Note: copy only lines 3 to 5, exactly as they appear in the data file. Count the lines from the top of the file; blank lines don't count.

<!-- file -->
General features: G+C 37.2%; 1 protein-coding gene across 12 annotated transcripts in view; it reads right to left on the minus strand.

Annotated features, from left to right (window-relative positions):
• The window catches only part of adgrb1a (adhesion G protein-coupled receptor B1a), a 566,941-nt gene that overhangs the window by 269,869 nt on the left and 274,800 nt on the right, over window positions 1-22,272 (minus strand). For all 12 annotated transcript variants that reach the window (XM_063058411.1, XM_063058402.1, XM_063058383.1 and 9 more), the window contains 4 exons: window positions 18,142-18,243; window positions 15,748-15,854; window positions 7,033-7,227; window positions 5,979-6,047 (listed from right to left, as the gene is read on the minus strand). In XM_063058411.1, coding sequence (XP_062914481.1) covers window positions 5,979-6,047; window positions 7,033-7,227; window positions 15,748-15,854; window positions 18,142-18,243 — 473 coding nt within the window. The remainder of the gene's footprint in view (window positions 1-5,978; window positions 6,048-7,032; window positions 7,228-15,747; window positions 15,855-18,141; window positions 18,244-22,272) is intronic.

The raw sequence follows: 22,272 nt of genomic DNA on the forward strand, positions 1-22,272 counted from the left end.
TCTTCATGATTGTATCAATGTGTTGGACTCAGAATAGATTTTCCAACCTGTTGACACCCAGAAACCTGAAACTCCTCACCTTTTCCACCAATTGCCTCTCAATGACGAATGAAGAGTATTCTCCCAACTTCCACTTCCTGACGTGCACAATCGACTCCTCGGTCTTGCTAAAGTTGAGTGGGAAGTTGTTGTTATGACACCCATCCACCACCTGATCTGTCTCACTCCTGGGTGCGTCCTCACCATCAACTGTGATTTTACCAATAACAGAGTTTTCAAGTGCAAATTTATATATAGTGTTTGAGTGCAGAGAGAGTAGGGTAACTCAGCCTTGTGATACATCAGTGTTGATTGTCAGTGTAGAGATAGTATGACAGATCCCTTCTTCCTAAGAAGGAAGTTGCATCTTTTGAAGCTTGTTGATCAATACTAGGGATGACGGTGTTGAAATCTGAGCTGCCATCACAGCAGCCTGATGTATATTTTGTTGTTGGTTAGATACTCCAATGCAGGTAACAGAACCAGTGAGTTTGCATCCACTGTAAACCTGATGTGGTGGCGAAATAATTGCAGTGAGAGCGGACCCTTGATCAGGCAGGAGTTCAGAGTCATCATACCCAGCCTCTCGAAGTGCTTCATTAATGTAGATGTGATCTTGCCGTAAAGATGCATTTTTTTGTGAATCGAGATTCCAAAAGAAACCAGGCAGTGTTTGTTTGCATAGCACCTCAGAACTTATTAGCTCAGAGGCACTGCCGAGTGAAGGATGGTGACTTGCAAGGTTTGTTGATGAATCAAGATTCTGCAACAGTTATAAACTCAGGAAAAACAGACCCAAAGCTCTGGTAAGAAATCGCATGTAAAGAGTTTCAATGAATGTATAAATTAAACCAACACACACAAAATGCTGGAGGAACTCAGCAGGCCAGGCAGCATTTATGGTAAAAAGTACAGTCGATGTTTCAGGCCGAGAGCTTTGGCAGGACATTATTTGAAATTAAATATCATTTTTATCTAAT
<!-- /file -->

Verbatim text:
• The window catches only part of adgrb1a (adhesion G protein-coupled receptor B1a), a 566,941-nt gene that overhangs the window by 269,869 nt on the left and 274,800 nt on the right, over window positions 1-22,272 (minus strand). For all 12 annotated transcript variants that reach the window (XM_063058411.1, XM_063058402.1, XM_063058383.1 and 9 more), the window contains 4 exons: window positions 18,142-18,243; window positions 15,748-15,854; window positions 7,033-7,227; window positions 5,979-6,047 (listed from right to left, as the gene is read on the minus strand). In XM_063058411.1, coding sequence (XP_062914481.1) covers window positions 5,979-6,047; window positions 7,033-7,227; window positions 15,748-15,854; window positions 18,142-18,243 — 473 coding nt within the window. The remainder of the gene's footprint in view (window positions 1-5,978; window positions 6,048-7,032; window positions 7,228-15,747; window positions 15,855-18,141; window positions 18,244-22,272) is intronic.

The raw sequence follows: 22,272 nt of genomic DNA on the forward strand, positions 1-22,272 counted from the left end.
TCTTCATGATTGTATCAATGTGTTGGACTCAGAATAGATTTTCCAACCTGTTGACACCCAGAAACCTGAAACTCCTCACCTTTTCCACCAATTGCCTCTCAATGACGAATGAAGAGTATTCTCCCAACTTCCACTTCCTGACGTGCACAATCGACTCCTCGGTCTTGCTAAAGTTGAGTGGGAAGTTGTTGTTATGACACCCATCCACCACCTGATCTGTCTCACTCCTGGGTGCGTCCTCACCATCAACTGTGATTTTACCAATAACAGAGTTTTCAAGTGCAAATTTATATATAGTGTTTGAGTGCAGAGAGAGTAGGGTAACTCAGCCTTGTGATACATCAGTGTTGATTGTCAGTGTAGAGATAGTATGACAGATCCCTTCTTCCTAAGAAGGAAGTTGCATCTTTTGAAGCTTGTTGATCAATACTAGGGATGACGGTGTTGAAATCTGAGCTGCCATCACAGCAGCCTGATGTATATTTTGTTGTTGGTTAGATACTCCAATGCAGGTAACAGAACCAGTGAGTTTGCATCCACTGTAAACCTGATGTGGTGGCGAAATAATTGCAGTGAGAGCGGACCCTTGATCAGGCAGGAGTTCAGAGTCATCATACCCAGCCTCTCGAAGTGCTTCATTAATGTAGATGTGATCTTGCCGTAAAGATGCATTTTTTTGTGAATCGAGATTCCAAAAGAAACCAGGCAGTGTTTGTTTGCATAGCACCTCAGAACTTATTAGCTCAGAGGCACTGCCGAGTGAAGGATGGTGACTTGCAAGGTTTGTTGATGAATCAAGATTCTGCAACAGTTATAAACTCAGGAAAAACAGACCCAAAGCTCTGGTAAGAAATCGCATGTAAAGAGTTTCAATGAATGTATAAATTAAACCAACACACACAAAATGCTGGAGGAACTCAGCAGGCCAGGCAGCATTTATGGTAAAAAGTACAGTCGATGTTTCAGGCCGAGAGCTTTGGCAGGACATTATTTGAAATTAAATATCATTTTTATCTAAT